§ 4.5.5.2 Property Damage or Economic Loss. The insurers' second argument is that cleanup actions under CERCLA or similar state laws are not actions for "property damage"-either because governments lack the proprietary interest necessary to state a claim for "property damage," or because cleanup costs are not the equivalent of, and not a proper measurement for, property damage under CERCLA. See, e.g., Bausch & Lomb Inc. v. Utica Mut. Ins. Co., 625 A.2d 1021 (Md. Ct. App. 1993) (no damages under policy because government did not have proprietary interest in allegedly polluted water); Travelers Ins. Co. v. Ross Elec. of Washington, Inc., 685 F. Supp. 742, 74345 (W.D. Wash. 1988) (because CERCLA distinguishes between response costs and "damages" to natural resources, only the latter may be covered).

§ 4.5.5.2.1 Competing Interpretations. The first significant decision to fully adopt the insurers' arguments was Mraz, 804 F.2d 1325, a declaratory judgment action seeking coverage for claims by the Environmental Protection Agency (EPA) and the State of Maryland for response costs at an area known as the Leslie site. The court held that the alleged damage to the site was "merely a factual predicate of the cost reimbursement claim.... [T]here are no allegations that [the governments] sustained any property damage or that they even have the requisite interest in the Leslie site." Id. at 1328-29. The court also agreed that "[r]esponse costs are not themselves property damages. One cannot equate response costs with 'injury to or destruction of tangible property,' this policy's definition of property damage." Id. at 1329 (citing the distinction between response costs and damages under CERCLA).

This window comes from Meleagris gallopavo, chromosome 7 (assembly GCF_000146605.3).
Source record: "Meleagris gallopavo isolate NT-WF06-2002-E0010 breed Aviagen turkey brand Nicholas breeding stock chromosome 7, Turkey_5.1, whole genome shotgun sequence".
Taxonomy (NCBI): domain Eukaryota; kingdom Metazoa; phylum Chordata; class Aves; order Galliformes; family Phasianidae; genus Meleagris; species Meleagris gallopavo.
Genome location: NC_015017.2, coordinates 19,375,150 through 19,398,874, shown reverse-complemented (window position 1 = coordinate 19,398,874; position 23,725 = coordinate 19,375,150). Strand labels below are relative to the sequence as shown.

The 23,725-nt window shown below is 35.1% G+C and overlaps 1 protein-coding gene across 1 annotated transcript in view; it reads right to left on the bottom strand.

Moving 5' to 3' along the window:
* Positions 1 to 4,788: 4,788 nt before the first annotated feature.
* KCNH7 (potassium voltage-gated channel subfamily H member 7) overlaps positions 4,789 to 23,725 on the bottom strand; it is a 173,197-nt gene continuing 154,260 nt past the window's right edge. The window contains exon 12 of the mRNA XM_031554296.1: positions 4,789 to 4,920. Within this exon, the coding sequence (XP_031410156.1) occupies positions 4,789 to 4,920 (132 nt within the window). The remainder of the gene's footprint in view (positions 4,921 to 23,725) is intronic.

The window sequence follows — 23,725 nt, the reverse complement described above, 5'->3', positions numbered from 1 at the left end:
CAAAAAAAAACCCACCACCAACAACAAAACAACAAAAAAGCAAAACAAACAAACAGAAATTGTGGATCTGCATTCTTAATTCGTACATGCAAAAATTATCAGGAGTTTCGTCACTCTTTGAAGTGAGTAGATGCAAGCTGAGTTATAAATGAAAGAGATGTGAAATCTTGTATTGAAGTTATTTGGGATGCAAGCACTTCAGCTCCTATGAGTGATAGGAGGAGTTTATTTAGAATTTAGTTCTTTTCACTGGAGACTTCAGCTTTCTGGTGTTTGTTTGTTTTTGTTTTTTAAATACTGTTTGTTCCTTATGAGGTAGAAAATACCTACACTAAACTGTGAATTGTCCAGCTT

Other courts have rejected the argument that government lacks the proprietary interest necessary to seek "property damage" for one or more of three reasons. First, many courts hold that liability policies do not require the government to allege that it suffered property damage. Rather, the policy language requires each insurer to "pay on behalf of the insured all sums which the insured shall become legally obligated to pay as damages... because of... property damage...." Under this language, if there is some property damage, then the cleanup costs flowing from that damage are recoverable. If cleanup costs are incurred because of property damage, the government's interest in the property is irrelevant. See, e.g., New Castle County, 673 F. Supp. at 1366; Independent Petrochemical, 654 F. Supp. at 1359.

Second, at least one court has held that a reasonable insured would understand the definition of property damage to include environmental damage to land, water, trees, or other tangible property. Nothing in the policies "limits coverage to privately owned property, and nothing excludes public property or the public interest in the use and safety of privately owned property." Kipin Indus. v. American Universal Ins. Co., 535 N.E.2d 334, 337 (Ohio Ct. App. 1987). Thus, claims by the government to clean up polluted private property arguably fall within the standard definition of "property damage."

Third, many courts have held that governments have a quasi-sovereign interest in all natural resources sufficient to give rise to a claim for property damage. As the court stated in Kipin:

'[P]roperty' includes the interests of the federal and the state governments in the tangible environment and its safety. Thus, when the environment has been adversely affected by pollution to the extent of requiring governmental action or expenditure or both for the safety of the public, there is 'property damage' whether or not the pollution affects any tangible property owned or possessed exclusively by the government.